PTSD and the Trauma Nurse: Now What?


[Love these Trauma 'Meerkats']
Despite spending 25 years of my life in Emergency Departments, it seems strange to me that I have trouble recalling the horrific injuries and events where I delivered care directly. And that is probably a good thing.

I do remember coming on shift one morning and learning that the night crew worked to save the lives of a mom and her two little boys following their vicious stabbing. The boys died.

I was met with incredulity when I asked ..."So why didn't anybody call us in?"

Part of what makes a good ER Nurse great is to "never letting them see you sweat" and being proud of it. Keeping your cool is extremely important and I totally support that - but after witnessing the violent deaths of a 5 year old and 7 year old, I'm thinking that maybe - just maybe - these nurses, techs and docs should have had every effort made to relieve them of having to care for the yeast infection or snotty nose down the hall.

Call me a bleeding heart but I have never forgotten the nurse who came to me that morning, recounting all three stabbing victims arriving simultaneously around 3 am. CPR in progress on the two boys, their Dad pacing the corridors of the ER, their mom, alive but seriously injured. The chaos that ensued and then wrapping it all up by reporting off on the other patients that remained in his care.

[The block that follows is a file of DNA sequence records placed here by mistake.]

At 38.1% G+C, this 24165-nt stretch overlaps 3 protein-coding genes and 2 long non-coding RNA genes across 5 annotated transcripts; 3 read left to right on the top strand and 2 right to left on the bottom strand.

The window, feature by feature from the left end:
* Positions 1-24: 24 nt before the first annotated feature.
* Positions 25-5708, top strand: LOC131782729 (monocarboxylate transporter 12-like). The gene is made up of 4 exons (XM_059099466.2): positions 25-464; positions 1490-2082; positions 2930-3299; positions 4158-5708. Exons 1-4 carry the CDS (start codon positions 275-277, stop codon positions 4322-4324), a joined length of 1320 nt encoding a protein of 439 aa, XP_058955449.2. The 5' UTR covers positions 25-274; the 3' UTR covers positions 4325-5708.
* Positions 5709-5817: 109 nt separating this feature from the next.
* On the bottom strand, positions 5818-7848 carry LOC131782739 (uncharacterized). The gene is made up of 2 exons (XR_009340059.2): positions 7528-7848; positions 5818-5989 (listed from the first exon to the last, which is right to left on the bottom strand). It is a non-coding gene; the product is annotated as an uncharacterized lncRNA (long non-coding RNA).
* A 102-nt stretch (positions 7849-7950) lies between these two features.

Police, Firefighters/Paramedics who responded to this event were all taken 'off service' following it.

No one was called in to relieve the ER staff.

I 'get' that in events such as these, the last thing on the minds of ER nurses is to have someone come in to take care of them. But I guess what I am suggesting here is that it might be a good idea to have a plan in place - in the event that your ER staff might really need to be cared for. Would you have a problem with coming in early or on a day off to relieve one of your peers after such a traumatic event? I didn't think so.

There is nothing like ER Nursing. But we could use some adjuncts for ourselves to stay healthy.


It helped me. No - I didn't talk about the blood and guts but I did learn techniques and strategies to help deal with my trauma. Therapy is something to think about - especially if you are experiences panic attacks and/or self destructive behaviors - you know what they are.

Creative Visualization:

Years ago, I read somewhere, something about Creative Visualization.
It takes about as much time as it would to take 5 deep breaths. I've practiced this technique for years and I'm sharing it with you because it really seems to help... especially when you are feeling particularly overwhelmed, negative or angry. You can do it behind a curtain, in a bathroom, in the med room, anywhere.
Close your eyes and "visualize" or imagine the color pink (or purple, or blue ...whatever brings you peace). Breathe the color in through your nose. Visualize the color entering your lungs, exchanging into your cells, travelling down to your fingertips and toes. Now exhale forcefully. Visualize cleansing black soot releasing from your body and coming out of your mouth and nose.

Instant "Attitude Adjustment". I swear.


I attended a conference recently where Dan Harris presented his take on Meditation after experiencing a live "on air" panic attack... This 13 minute video is worth your time.

Meditation? The way I look at it... can't hurt - and might help.

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